Minneapolis, MN – As the Trump administration doubles down on the United States government’s Islamophobic policies, resistance to those policies widens. Over the past couple of years, Muslim youth from the Young Muslim Collective (YMC) in the Twin Cities area have been organizing public forums and events educating the community about the negative effects of the government radicalization/surveillance program called Countering Violent Extremism (CVE).
The Young Muslim Collective, along with the Minnesota Council on American-Islamic Relations (CAIR-MN) and Boston’s Muslim Justice League, hosted a ‘Resisting Surveillance Forum‘ on Friday, October 13 at the University of Minnesota’s Willey Hall. Unicorn Riot covered the forum.
Watch the forum in two videos below:
In April 2017, Unicorn Riot spoke with Mike German, an ex-FBI agent and fellow in the Brennan Center for Justice’s Liberty and National Security program, after the CVE panel organized that month by the YMC and CAIR-MN. Watch the video below for more information on the CVE program:
The CVE Panel 2017 was focused on decoding CVE’s radicalization policy and the impacts that the CVE program is having on the Somali community.
Somali community members feel as though they are discriminated against and stigmatized for being Muslim, as well as for being Black in America. For the Somali diaspora, since the civil war of the early 1990s, Minneapolis has become home to well over 25,000 Somalis, with many thousands coming in 2015 and over 700 resettling in Minneapolis just last year.
During the late 2000s, before ISIL, dozens of Somali youth (teenagers to early twenties) traveled back to Somali and took up arms with Al-Shabaab in the ongoing civil war; many of these young people have died, while some are in prison in the USA and others remain at large. This produced major negative implications for the local Somali community: as families and friends were losing their loved ones, they were simultaneously being subjected to a high dose of government agency questioning and surveillance, as well as further pressure on their religious activities.
In efforts to get closer to the ‘radicalized ones’ and prevent what the government views as extremist or violent behavior or ideas, the government has used an assortment of programs. The CVE program is one of those, and has been giving large amounts of grant money to community-based organizations seeking community solutions to prevent radicalization into violent extremism or recruitment into terrorist groups.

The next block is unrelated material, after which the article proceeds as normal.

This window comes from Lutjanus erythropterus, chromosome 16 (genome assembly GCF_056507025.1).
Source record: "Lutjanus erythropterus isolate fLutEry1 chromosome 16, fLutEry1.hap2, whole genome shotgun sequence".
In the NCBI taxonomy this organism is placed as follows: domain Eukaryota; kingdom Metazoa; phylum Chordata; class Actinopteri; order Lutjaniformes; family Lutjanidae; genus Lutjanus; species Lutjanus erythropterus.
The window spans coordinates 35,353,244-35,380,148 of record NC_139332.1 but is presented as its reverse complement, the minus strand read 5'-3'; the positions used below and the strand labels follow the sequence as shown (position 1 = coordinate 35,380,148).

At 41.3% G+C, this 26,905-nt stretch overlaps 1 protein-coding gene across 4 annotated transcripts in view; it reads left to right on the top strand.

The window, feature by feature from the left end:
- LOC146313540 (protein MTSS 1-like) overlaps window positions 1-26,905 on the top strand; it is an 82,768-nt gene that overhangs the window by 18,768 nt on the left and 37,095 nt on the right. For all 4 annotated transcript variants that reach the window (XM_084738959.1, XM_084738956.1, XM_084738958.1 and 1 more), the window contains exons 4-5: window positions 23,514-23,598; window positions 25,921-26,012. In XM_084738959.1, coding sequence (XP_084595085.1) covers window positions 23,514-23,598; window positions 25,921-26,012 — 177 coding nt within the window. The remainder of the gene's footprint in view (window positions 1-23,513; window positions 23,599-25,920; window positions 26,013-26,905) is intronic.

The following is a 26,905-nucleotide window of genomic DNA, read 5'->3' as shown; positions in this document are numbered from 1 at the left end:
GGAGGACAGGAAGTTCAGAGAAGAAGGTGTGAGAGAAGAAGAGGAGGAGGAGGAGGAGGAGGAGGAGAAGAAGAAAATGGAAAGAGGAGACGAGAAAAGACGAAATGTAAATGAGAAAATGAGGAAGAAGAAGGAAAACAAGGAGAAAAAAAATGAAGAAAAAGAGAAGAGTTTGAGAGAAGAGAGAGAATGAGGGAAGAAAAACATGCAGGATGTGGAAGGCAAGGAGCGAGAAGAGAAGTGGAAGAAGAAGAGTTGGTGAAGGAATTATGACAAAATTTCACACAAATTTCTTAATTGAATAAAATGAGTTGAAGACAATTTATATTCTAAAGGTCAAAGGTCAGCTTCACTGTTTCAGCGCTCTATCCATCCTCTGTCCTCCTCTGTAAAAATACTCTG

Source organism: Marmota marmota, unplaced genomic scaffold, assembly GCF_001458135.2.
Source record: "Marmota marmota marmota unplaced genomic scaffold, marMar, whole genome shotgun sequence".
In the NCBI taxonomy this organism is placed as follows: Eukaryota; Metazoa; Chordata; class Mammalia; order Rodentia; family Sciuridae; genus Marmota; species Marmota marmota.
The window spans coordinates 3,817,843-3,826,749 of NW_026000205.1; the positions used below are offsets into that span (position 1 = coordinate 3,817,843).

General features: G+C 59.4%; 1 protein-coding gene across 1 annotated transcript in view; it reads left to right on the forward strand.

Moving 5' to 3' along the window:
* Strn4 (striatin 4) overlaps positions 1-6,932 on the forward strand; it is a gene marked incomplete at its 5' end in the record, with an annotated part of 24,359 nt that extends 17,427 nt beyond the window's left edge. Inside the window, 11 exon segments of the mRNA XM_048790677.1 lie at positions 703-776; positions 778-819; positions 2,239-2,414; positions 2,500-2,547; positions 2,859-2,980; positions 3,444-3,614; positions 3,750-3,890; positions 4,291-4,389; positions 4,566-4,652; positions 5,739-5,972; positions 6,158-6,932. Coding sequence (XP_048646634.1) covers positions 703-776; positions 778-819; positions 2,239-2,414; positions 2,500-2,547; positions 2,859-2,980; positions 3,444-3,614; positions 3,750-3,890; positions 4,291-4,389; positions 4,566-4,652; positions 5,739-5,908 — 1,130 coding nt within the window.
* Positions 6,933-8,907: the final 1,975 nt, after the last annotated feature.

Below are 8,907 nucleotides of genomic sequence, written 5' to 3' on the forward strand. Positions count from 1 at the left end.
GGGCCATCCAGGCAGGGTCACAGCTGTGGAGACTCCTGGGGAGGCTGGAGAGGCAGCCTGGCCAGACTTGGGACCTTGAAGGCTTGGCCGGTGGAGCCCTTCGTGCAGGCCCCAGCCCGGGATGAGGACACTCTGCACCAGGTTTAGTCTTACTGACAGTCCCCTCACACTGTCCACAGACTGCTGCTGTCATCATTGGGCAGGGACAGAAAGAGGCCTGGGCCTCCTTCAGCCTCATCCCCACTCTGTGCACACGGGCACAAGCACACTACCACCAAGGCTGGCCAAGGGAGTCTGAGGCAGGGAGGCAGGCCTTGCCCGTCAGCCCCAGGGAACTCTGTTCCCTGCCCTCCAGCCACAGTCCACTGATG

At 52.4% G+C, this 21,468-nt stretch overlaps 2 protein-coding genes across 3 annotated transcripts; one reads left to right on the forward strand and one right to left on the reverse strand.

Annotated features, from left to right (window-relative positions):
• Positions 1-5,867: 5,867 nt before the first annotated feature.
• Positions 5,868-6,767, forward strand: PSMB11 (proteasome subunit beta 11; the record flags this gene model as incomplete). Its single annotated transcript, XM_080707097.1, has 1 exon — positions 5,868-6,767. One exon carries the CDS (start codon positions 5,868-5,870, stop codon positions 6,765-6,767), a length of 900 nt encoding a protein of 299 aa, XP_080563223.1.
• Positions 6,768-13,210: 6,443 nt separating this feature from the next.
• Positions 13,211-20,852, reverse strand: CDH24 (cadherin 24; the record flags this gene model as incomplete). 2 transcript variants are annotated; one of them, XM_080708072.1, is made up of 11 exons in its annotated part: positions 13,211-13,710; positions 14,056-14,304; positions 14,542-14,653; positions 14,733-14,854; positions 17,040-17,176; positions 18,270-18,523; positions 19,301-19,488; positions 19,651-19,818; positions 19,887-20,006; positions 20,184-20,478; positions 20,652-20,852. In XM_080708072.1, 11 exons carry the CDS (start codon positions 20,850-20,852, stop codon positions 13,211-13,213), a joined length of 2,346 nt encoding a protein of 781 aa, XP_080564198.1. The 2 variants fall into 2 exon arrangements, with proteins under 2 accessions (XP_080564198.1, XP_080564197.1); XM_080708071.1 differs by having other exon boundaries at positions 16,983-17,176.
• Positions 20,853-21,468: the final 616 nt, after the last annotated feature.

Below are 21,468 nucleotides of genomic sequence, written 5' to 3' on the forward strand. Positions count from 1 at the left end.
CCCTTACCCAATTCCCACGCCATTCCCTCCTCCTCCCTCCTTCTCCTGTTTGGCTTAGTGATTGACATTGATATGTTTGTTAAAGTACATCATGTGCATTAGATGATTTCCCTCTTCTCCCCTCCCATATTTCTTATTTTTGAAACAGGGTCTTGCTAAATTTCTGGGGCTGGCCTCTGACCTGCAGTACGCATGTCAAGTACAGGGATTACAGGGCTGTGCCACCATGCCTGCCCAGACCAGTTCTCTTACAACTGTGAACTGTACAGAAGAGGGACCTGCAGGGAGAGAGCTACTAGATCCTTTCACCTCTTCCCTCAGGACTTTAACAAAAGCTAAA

The money comes with ‘shared responsibilities’ and the need to report back to the government about any perceptions of radicalization using what Mike German calls “unscientific indicators” to tell “who’s dangerous and who’s not.” The indicators include religious practices and political grievances.
One of CVE’s predecessor programs, which the United Kingdom government calls “Prevent”, has been described as infringing on freedom of expression, and is self-defeating by alienating the subjects it targets from society. Its supporters believe it operates in a “pre-criminal” space.
Mike German said that under the Obama Administration, the CVE was created out of numerous different ‘community outreach’ programs from many different government agencies that were “consolidated” in efforts to “unify them“, yet the agencies continued their own programming. For instance, German said,
“The FBI has continued and at one point started creating what are called shared responsibility committees, these were supposed to be these formal agreements they would make with community members, whether they are educators … mental health professionals or other health professionals, religious leaders, other community leaders, to sit on a secret panel and share information with the FBI about individuals in the community.” – Mike German
A member from the Minneapolis Public Schools described a plan to address CVE by monitoring students during school and after school:
“Well-trained community representatives working in the school system will help spot identity issues and disaffection … Our intervention model will bring trained youth workers together with parents and mental health professionals to address identity issues and disaffection at school, root causes of radicalization.” – MPS Staff member
The video above was spoken about and shown to the audience during the CVE Panel 2017. The event hosts spoke on how messages in media articles, editorials, and even from judges have controlled the narrative in such a way to make Somali folks a ‘suspect’ when they are at local stores, the Somali mall, the mosque, going to school, or even walking down the street.
The panelists spoke on the values instilled in them from their Islamic upbringing and how they have learned and experienced great things from their religion and from attending mosque. They also said the renewed stigmatization of their religion, coupled with the fear of radicalization, has affected their own family members and has made it all but unsafe to practice their religion in the United States.
Many other topics were spoken about in the CVE Panel 2017, which is worth viewing in its entirety and can be seen below. In the second video there is a question and answer session with the community as well as discussion on the local Minneapolis political scene, including information about the Somali American Task Force created to introduce CVE into Minneapolis.
Watch the full interview with Mike German below.
See our past coverage on the CVE program by visiting our November 2016 post Twin Cities Young Muslim Collective Holds CVE Forum, which also contains footage from the YMC CVE forum held that month. Also check out The Brennan Center for Justice, who have created Countering Violent Extremism (CVE): A Resource Page, filled with links from a wide variety of articles, research, and studies.
Watch the April 2017 CVE Panel below.